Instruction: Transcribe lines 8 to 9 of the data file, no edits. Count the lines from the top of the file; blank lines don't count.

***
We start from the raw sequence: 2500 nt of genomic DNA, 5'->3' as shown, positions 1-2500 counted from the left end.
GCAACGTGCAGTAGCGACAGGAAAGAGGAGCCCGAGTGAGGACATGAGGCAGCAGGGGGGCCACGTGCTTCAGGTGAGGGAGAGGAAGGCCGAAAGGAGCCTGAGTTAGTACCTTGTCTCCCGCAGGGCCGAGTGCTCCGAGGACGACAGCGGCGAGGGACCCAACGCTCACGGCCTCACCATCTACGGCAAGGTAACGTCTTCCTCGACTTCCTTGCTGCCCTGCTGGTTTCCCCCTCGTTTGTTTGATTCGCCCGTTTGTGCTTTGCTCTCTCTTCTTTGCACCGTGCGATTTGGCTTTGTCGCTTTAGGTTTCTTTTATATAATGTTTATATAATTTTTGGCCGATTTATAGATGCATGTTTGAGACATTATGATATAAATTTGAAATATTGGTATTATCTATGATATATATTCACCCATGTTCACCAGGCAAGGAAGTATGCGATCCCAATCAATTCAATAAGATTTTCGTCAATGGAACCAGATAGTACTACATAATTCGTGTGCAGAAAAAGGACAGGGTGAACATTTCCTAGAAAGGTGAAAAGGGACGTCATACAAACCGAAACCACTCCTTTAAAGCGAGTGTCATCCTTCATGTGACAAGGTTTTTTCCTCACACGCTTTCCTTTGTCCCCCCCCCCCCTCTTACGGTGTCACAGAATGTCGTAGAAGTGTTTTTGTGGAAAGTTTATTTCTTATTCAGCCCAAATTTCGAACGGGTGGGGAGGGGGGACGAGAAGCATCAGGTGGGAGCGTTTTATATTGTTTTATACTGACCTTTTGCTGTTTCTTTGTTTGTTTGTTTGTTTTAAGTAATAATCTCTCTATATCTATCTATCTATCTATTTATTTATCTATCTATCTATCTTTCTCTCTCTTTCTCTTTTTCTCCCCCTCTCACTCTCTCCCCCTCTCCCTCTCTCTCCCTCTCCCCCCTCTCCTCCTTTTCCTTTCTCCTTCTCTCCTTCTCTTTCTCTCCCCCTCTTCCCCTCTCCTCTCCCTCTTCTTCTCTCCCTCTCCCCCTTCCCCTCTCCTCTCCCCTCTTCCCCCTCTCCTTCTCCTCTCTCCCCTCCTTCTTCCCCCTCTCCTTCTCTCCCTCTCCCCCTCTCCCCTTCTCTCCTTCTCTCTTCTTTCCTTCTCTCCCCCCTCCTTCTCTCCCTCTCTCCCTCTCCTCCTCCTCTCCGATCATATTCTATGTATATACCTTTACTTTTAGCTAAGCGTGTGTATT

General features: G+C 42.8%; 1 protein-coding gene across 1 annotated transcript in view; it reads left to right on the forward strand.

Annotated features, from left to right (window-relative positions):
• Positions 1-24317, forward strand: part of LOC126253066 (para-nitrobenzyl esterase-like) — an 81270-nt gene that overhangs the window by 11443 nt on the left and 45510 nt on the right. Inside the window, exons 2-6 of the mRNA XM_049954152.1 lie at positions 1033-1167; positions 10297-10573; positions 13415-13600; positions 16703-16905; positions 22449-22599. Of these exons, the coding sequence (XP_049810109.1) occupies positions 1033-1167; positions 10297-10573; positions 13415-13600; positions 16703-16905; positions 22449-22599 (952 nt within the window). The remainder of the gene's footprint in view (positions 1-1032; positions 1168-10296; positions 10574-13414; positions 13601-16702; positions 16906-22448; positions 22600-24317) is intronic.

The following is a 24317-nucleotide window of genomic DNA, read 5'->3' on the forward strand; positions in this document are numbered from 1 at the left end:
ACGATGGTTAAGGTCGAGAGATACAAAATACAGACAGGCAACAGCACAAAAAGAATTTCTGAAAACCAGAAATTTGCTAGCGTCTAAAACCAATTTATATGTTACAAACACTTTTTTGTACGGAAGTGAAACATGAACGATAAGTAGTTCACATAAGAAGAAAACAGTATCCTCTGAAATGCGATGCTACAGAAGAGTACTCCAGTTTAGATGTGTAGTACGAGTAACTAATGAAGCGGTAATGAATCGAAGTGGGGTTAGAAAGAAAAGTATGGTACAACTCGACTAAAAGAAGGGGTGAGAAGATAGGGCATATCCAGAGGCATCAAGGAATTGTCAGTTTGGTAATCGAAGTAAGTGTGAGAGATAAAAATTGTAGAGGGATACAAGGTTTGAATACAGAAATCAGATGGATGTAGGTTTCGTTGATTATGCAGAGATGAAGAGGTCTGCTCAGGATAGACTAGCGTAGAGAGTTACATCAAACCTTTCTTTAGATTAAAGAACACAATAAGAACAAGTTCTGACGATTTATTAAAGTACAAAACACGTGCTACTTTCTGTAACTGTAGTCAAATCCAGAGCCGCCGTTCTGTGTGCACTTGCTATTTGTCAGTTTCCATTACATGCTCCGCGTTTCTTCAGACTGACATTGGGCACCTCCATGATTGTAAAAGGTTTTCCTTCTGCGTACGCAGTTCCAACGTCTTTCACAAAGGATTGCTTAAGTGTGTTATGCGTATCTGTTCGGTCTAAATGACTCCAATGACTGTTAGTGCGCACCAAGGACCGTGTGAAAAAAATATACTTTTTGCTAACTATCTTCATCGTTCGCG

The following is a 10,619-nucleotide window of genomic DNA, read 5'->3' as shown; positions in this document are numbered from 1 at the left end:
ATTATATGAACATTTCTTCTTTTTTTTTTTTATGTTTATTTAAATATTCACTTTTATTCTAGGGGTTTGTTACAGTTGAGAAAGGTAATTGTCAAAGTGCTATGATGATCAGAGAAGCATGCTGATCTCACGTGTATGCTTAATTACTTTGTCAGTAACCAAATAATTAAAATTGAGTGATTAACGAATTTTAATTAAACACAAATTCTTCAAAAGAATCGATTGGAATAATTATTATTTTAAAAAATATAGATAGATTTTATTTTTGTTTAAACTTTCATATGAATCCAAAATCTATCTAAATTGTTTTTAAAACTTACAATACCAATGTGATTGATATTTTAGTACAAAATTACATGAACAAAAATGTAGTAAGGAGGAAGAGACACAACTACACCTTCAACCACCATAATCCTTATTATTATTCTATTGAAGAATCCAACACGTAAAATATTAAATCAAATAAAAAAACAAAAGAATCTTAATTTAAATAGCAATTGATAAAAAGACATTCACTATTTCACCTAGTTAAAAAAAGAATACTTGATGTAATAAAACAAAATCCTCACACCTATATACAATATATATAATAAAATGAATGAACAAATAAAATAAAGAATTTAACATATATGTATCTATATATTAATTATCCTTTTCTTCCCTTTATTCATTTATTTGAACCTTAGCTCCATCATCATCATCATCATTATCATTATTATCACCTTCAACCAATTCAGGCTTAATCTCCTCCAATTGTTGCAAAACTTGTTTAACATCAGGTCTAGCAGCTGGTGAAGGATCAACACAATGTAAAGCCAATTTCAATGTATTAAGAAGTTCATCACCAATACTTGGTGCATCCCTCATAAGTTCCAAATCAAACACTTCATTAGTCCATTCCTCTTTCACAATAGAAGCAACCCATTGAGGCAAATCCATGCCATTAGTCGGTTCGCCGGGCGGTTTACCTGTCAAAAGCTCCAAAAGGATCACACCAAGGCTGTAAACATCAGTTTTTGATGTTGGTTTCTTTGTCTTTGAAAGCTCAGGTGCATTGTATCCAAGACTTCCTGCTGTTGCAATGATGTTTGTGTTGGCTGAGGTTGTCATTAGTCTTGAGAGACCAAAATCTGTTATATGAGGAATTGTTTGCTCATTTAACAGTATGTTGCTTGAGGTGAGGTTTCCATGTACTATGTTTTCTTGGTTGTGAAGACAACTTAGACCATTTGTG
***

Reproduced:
The following is a 10,619-nucleotide window of genomic DNA, read 5'->3' as shown; positions in this document are numbered from 1 at the left end:
ATTATATGAACATTTCTTCTTTTTTTTTTTTATGTTTATTTAAATATTCACTTTTATTCTAGGGGTTTGTTACAGTTGAGAAAGGTAATTGTCAAAGTGCTATGATGATCAGAGAAGCATGCTGATCTCACGTGTATGCTTAATTACTTTGTCAGTAACCAAATAATTAAAATTGAGTGATTAACGAATTTTAATTAAACACAAATTCTTCAAAAGAATCGATTGGAATAATTATTATTTTAAAAAATATAGATAGATTTTATTTTTGTTTAAACTTTCATATGAATCCAAAATCTATCTAAATTGTTTTTAAAACTTACAATACCAATGTGATTGATATTTTAGTACAAAATTACATGAACAAAAATGTAGTAAGGAGGAAGAGACACAACTACACCTTCAACCACCATAATCCTTATTATTATTCTATTGAAGAATCCAACACGTAAAATATTAAATCAAATAAAAAAACAAAAGAATCTTAATTTAAATAGCAATTGATAAAAAGACATTCACTATTTCACCTAGTTAAAAAAAGAATACTTGATGTAATAAAACAAAATCCTCACACCTATATACAATATATATAATAAAATGAATGAACAAATAAAATAAAGAATTTAACATATATGTATCTATATATTAATTATCCTTTTCTTCCCTTTATTCATTTATTTGAACCTTAGCTCCATCATCATCATCATCATTATCATTATTATCACCTTCAACCAATTCAGGCTTAATCTCCTCCAATTGTTGCAAAACTTGTTTAACATCAGGTCTAGCAGCTGGTGAAGGATCAACACAATGTAAAGCCAATTTCAATGTATTAAGAAGTTCATCACCAATACTTGGTGCATCCCTCATAAGTTCCAAATCAAACACTTCATTAGTCCATTCCTCTTTCACAATAGAAGCAACCCATTGAGGCAAATCCATGCCATTAGTCGGTTCGCCGGGCGGTTTACCTGTCAAAAGCTCCAAAAGGATCACACCAAGGCTGTAAACATCAGTTTTTGATGTTGGTTTCTTTGTCTTTGAAAGCTCAGGTGCATTGTATCCAAGACTTCCTGCTGTTGCAATGATGTTTGTGTTGGCTGAGGTTGTCATTAGTCTTGAGAGACCAAAATCTGTTATATGAGGAATTGTTTGCTCATTTAACAGTATGTTGCTTGAGGTGAGGTTTCCATGTACTATGTTTTCTTGGTTGTGAAGACAACTTAGACCATTTGTG